In the summer of 2007, colleagues at the University of Leicester Archaeological Services Unit (ULAS) discovered the remains of what may be a Roman bath house on Bath Lane in Leicester (see excavation plan below left – courtesy of ULAS). They were on the site of what had later become the Merlin Dye works and so the remains were christened the Merlin Works Baths. As with so much urban archaeology, their discovery was as a consequence of the site being prepared for development, in this case residential tower blocks on the banks of the river Soar. These were not the first Roman baths to be found in Leicester, Dr. Kathleen Kenyon had excavated the more well-known Jewry Wall baths in the city between 1936-38 in insula XXI and revealed the ambitious scale and extent of this form of civic architecture in Leicester along with the Basilica and Forum in insula XXIIa. She dated the Jewry Wall Baths to 125-130AD, the time of Emperor Hadrian’s tour of Britain.
The Romans were in Ratae Corieltavorum (Leicester) by 45AD, probably with the establishment of a small fort in or adjacent to the pre-existing Iron Age settlement at a principle crossing point of the river soar. By the late 2nd Century AD Ratae seems to have become a busy prosperous trading centre, rebuilt as a planned settlement on a typical Roman grid-iron layout within a defensive wall with gates and ditches and with new public buildings like a Forum and Basilica as well as the Jewry Wall baths. The Merlin Works Baths align very closely with the street grid which suggests that it was built sometime after the Roman fort became a Roman town but possibly before the Jewry Wall Baths were built. The Merlin Works Baths predate the Jewry Wall Baths by about 50 years (c. 75 AD) but appear from the partial remains revealed to have been more or less identical in plan form and size to the later Jewry Wall Baths built nearby.
This raises questions about why the Merlin Works Baths were abandoned and what they looked like. They occupied a site of partially reclaimed ground on the east bank of the river soar, convenient for a constant water supply and waste water discharge. But the riverside was also rapidly developing at the same time as an area of high status villas because of its desirable riverside location. It may be that that as Roman Leicester transitioned from a garrison cum trading settlement to a planned regional administrative centre, the land values on this river frontage and the site of the Merlin Works Baths proved a tempting prospect, prompting the town leaders to rebuild the baths away from the river frontage perhaps also as part of grander scheme of civic improvement. As Seneca tells us in his letter to a friend, bath houses were noisy and public and they would have produced smoke from wood fires for water heating and there would have been substantial customer and supply traffic in and out of them. It wouldn’t be surprising if well-to-do local residents wanted the bath house moved and there is evidence such as the Blackfriars floor mosaic that around the time of the completion of the new Jewry Wall Baths c.145AD the area along the river bank was gaining substantial high status villas. Whatever prompted the abandonment of the Merlin Works Baths their position in the town plan appears to suggest that they had an importance in the very earliest phase of Roman Leicester. Placed axially at the end of an East –West Street their façade would have been visible from the other side of town framed by the other buildings that lined it.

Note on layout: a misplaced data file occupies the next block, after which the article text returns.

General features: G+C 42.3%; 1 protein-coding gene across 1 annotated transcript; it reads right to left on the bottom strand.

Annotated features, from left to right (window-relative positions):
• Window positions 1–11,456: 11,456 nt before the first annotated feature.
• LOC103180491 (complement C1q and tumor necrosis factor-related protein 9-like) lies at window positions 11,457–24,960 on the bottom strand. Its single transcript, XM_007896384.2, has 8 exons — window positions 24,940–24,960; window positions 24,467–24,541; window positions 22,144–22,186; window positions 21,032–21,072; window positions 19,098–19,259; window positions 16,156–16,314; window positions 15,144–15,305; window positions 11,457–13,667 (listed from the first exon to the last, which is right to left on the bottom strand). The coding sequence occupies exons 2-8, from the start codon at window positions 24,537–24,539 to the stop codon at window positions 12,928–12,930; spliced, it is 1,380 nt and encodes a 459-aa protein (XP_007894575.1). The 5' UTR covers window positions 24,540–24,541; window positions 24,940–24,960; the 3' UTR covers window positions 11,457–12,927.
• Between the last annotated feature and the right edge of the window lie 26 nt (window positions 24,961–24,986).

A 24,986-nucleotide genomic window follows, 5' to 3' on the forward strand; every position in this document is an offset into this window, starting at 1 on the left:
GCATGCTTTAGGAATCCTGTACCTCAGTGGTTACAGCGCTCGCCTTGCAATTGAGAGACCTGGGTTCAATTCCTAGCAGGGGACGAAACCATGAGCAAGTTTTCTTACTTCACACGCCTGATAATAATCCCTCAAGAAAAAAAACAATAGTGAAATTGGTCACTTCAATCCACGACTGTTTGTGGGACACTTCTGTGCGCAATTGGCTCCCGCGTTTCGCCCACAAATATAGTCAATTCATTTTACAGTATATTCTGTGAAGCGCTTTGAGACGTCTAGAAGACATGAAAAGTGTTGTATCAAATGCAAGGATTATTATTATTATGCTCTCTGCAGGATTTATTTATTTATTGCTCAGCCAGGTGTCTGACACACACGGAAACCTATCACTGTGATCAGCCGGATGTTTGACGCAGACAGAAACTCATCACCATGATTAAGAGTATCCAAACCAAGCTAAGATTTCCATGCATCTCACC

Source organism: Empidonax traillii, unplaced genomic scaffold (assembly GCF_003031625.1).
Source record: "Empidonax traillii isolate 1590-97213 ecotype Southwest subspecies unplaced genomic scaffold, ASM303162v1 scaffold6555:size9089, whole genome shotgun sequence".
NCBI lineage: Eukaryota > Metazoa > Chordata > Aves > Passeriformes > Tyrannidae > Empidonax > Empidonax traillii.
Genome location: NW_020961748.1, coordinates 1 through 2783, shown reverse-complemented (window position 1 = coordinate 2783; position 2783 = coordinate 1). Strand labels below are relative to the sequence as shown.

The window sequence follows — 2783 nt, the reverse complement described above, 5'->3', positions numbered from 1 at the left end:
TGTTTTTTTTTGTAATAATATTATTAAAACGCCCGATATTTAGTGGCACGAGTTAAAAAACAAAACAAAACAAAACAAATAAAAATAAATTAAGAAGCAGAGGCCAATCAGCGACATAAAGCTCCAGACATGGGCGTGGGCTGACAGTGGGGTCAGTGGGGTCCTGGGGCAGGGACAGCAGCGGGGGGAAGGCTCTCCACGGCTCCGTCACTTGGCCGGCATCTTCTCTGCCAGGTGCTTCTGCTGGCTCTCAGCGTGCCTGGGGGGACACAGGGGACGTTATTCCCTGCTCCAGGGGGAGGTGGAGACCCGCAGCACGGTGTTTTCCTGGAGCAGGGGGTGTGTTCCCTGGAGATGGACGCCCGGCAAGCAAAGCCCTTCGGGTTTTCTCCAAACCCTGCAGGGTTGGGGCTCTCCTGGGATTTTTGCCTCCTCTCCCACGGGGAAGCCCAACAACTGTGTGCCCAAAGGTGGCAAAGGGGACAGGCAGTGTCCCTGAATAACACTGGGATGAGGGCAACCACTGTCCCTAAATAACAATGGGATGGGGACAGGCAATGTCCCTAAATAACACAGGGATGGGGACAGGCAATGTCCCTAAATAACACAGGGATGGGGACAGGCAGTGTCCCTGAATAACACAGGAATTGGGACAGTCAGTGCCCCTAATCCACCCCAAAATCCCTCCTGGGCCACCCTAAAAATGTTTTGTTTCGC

It is possible that the Merlin Works bathhouse had an open air palaestra, later Roman bathhouses in Britain had indoor exercise halls. Again the early date means that the bathhouse could have had a military style layout, with the room layout in a linear form, like Silchester for example, opposed to the later imperial forms seen at Jewry Wall or Wroexter. In the suggested plan arrangement shown above the entrance is based on the baths at Silchester, the outdoor palaestra (exercise yard), is also based on the one found at Silchester. The apodyterium is equal in size to the changing rooms found at Silchester, Wroexter and Jewry Wall in Leicester. The Walls of the frigidarium (cold room) and tepidarium (warm rooms) are based on the walls found at the excavation site. It may be that further excavation and new evidence will show that the layout of other parts of the building (as yet unexcavated) was different or in fact the building was not a bath house at all, but based on the current evidence it seems likely.